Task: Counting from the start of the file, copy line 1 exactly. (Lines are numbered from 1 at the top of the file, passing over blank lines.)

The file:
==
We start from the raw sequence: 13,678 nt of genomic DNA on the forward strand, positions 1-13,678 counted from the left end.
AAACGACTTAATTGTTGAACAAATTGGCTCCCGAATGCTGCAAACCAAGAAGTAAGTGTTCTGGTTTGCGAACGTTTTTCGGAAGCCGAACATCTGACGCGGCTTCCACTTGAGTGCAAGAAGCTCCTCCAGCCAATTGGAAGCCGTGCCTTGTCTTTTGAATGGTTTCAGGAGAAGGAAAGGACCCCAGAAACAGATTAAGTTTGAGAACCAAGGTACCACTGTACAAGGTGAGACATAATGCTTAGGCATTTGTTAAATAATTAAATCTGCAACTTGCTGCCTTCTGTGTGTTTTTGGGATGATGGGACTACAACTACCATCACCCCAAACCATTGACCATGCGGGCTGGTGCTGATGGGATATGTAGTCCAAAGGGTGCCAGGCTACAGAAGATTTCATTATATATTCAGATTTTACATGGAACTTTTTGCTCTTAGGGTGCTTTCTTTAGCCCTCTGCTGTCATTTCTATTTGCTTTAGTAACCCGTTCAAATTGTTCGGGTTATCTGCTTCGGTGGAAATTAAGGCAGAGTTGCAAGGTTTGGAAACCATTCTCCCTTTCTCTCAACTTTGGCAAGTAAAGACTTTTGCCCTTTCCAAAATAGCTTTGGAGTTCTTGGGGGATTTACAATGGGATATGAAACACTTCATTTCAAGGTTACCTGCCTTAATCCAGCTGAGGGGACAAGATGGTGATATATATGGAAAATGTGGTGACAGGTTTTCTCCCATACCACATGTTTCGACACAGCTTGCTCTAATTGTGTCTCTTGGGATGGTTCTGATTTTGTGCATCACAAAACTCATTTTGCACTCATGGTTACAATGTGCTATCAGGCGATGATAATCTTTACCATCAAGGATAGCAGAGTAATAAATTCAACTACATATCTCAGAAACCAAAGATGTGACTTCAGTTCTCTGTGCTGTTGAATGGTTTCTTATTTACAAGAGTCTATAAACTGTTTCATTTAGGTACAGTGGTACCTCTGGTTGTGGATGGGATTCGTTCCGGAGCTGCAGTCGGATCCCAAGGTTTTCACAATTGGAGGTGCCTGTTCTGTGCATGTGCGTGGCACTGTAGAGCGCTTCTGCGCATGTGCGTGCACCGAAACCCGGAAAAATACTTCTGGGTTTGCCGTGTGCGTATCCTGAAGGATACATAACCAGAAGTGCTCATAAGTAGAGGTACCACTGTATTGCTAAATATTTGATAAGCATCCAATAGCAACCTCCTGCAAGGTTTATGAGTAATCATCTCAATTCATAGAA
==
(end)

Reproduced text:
We start from the raw sequence: 13,678 nt of genomic DNA on the forward strand, positions 1-13,678 counted from the left end.